• Source: Personal Communication Julia Wacloff, RDH, MSPH 01/11/11. Note: In Arizona, registered dental hygienist s are allowed to provide dental hygiene services under an affiliated practice relationship with a licensed dentist.Arizona TeleDentistry: Lessons Learned
  • Strong infrastructure critical (advanced IT support, business model, administrative support, encryption)
  • Equipment and technology continue to evolve. Equipment you purchase today (whether technology or peripherals) is outdated in just a few years.
  • As equipment and techniques change, so must people evolve. Training needs are continuous and challenging.
  • Reimbursement continues to be a challenge. Not all children involved are Medicaid enrollees. Few private insurance policies support teledentistry. In Arizona, IHS insurance adds to the mix.
  • For both patients and providers, teledentistry can be a GREAT educational tool. Families and the child can see the decayed tooth.
  • Oral cameras can also be used to teach youth about oral cancers – visual images make a difference.
  • Source: Personal Communication Julia Wacloff, RDH, MSPH 01/11/11More about teledentistry in Arizona: http://www.azdhs.gov/phs/owch/oral-health/documents/reports/teledentistry-arizona.pdfWhat’s next? Watch our site for a special series of webinars entitled “Telehealth & You: All you need to know but just what you need to know!”
  • This series will have short presentations directed to Title V MCH Leadership, Providers, and Technologists, as well as others. We won’t overwhelm you with all of the “nuts and bolts” of complete telehealth systems – you can pick and choose depending upon your interests and needs.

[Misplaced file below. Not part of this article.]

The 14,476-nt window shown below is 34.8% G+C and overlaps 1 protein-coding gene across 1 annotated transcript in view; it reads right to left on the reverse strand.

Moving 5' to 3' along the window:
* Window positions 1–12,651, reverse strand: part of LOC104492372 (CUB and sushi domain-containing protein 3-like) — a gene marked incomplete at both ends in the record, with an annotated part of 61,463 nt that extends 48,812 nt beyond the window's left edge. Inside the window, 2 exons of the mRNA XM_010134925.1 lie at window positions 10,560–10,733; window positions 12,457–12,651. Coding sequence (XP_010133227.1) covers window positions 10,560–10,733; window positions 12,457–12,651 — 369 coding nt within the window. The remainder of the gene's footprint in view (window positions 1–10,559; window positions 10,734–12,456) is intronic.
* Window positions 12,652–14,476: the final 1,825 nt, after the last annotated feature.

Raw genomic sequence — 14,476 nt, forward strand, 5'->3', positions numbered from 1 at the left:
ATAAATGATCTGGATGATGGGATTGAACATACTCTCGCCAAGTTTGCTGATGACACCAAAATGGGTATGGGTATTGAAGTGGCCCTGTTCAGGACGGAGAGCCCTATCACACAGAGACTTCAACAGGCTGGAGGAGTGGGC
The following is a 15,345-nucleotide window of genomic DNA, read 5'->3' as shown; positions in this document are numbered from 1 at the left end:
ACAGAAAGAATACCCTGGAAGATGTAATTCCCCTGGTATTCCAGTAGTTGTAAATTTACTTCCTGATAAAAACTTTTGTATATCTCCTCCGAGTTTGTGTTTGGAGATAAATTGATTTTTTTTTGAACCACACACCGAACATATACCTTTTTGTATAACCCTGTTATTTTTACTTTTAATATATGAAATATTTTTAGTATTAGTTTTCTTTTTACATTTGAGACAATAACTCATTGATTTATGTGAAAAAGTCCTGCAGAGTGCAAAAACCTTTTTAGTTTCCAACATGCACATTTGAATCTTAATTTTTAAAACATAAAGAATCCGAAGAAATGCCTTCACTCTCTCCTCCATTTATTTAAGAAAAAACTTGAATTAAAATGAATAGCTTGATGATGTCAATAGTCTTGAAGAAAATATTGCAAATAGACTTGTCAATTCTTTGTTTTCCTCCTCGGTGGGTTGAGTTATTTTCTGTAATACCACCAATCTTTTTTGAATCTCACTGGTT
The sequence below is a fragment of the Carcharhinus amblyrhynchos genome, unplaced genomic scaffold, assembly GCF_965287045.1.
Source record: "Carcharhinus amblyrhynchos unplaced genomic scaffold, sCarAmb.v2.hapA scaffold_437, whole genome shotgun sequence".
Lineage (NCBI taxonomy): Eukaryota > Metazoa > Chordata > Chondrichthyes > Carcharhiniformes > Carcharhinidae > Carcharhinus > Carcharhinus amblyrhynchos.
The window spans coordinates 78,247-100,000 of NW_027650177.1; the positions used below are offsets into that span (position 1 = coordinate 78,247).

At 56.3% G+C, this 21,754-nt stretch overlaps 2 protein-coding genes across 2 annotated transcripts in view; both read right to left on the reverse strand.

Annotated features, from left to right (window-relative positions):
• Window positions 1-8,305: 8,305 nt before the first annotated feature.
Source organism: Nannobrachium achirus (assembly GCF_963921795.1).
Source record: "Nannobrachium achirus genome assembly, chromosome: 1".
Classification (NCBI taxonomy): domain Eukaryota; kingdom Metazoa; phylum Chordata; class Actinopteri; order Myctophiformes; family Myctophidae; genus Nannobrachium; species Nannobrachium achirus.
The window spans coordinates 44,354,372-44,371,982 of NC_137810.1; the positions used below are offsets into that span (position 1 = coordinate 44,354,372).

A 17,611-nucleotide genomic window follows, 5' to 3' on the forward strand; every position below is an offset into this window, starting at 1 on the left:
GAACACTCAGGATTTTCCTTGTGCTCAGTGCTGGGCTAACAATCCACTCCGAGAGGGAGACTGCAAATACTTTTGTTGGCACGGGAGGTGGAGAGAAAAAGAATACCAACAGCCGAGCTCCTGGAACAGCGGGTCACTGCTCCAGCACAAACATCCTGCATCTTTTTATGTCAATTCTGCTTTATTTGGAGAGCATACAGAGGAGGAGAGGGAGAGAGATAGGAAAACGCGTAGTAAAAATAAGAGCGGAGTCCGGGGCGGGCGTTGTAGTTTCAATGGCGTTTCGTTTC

• Presentations and papers about the uses of telehealth technology to improve MCH outcomes – learn about teleaudiology, teledentistry and how the field of mental health use telehealth systems to improve access to care! Consulting by Rob Sprang, MBA, Director, Kentucky TeleCare for specific state needs regarding telehealth. Rob has a long history of working in telehealth and has also served as President of the Board of Directors for the Center for Telehealth and e-Health Law (Washington DC) and is currently President of the Board of Directors for CTeL Innovations. Rob is always pleased to share his expertise about telehealth systems and how these can be used to improve MCH outcomes.Resources for Further InformationA Few Websites for Future InterestAmerican Telehealth Association http://www.americantelemed.org/i4a/pages/index.cfm?pageid=1The Center for Telehealth and e-Health Law http://www.telehealthlawcenter.org/American Academy of Pediatrics http://www2.aap.org/sections/telecare/Health Resources and Services Administration: Telehealth. http://www.hrsa.gov/telehealth/default.htmThe Telemedicine & Advanced Technology Research Center (TATRC) (Department of Defense). http://www.tatrc.org/Resources for Further InformationA Sampling of MCH Programs Utilizing Telehealth TechnologyAFHCAN Telehealth Solutions http://www.afhcan.org/ TeleAudiology: Taking Diagnostics to the Infant http://www.infanthearing.org/meeting/ehdi2010/ehdi_2010_presentations/TeleAudiology.pdfThe Antenatal and Neonatal Guidelines, Education and Learning System (ANGELS) http://angels.uams.edu/(Arkansas)Resources for Further InformationSelected ReportsHein, MA. (2009) Telemedicine: An Important force in the Transformation of Healthcare. U.S. Department of Commerce, International Trade Administration. Hersh, WR., Hickam, DH., Severance, SM., Dana, TL., Krages, KP, Helfand, M. (2006) Telemedicine for the Medicare Population: Update. Oregon Evidence-based Practice Center, Portland, OR. (Prepared for the Agency for Healthcare Research and Quality, HHS). Clinical Diagnosis & Management Cluster (2006). Telegenetics Summary Document. Region 4 Genetics Collaborative.Center for Telemedicine Law (2003). Telemedicine Reimbursement Report. Washington, DC. Puskin, DS., Kumekawa, JK. (2001). 2001 Telemedicine Report to Congress. Office for the Advancement of Telehealth, HRSA/HHSCitations (page 1 of 2)Books: Darkins, AW and Cary, MA. Telemedicine and Telehealth: Principals, Policies, Performance, and Pitfalls. New York, NY; Springer Publishing; 2000.Institute of Medicine. Telemedicine: A Guide to Assessing Telecommunications in Health Care. Washington, DC; National Academy Press; 1997. Additional Reports and PublicationsAmerican Telemedicine Association (2010) A Blueprint for Telerehabilitation Guidelines. Accessed 01/23/11 at http://www.americantelemed.org/files/public/standards/ATA%20Telerehab%20Guidelines%20v1%20(2).pdfAu, S., Hasegawa, L, Silvey, K., Stock, J. (2010) Regional Genetic Services Practice Model Evaluation: Report on Delivering Genetic Service via Outreach and Telehealth in Guam and the Western States. Western States Genetic Services Collaborative. Bronstein JM, Ounpraseuth S., Jonkman J, Fletcher D, Nugent RR, McGhee J, Lowery CL. (2012). Use of speciality OB consults during high-risk pregnancies in a Medicaid-covered population: initial impact of the Arkansas ANGELS intervention. Med Care Res Rev. 69(6):699-720.Hall RW, Hall-Barrow J, Garcia-Rill E. (2010) Neonatal regionalization through telemedicine using a community-based research and education core facility. Ethnicity and Disease. 20(1 Suppl 1): S1-136-40Kim EW, Teatue-Ross TJ, Greenfield WW, Keith Williams D, Kuo D, Hall RW. (2013) Telemedicine collaboration improves perinatal regionalization and lowers statewide infant mortality. Journal of Perinatology. 33(9):725-30.Citations (page 2 of 2)Krumm, M., Ribera, J., Schmeidge, J. (2005) Using a Telehealth Medium for Objective Hearing Testing: Implications for Supporting Rural Universal Newborn Hearing Screening Programs. Seminars in Hearing. 26(1):3-12. Krupinski, E., Dimmick S., Grigsby, J., Mogel G., Puskin D., Speedie, S., Stamm, B., Wakerfield, B., Whited, J.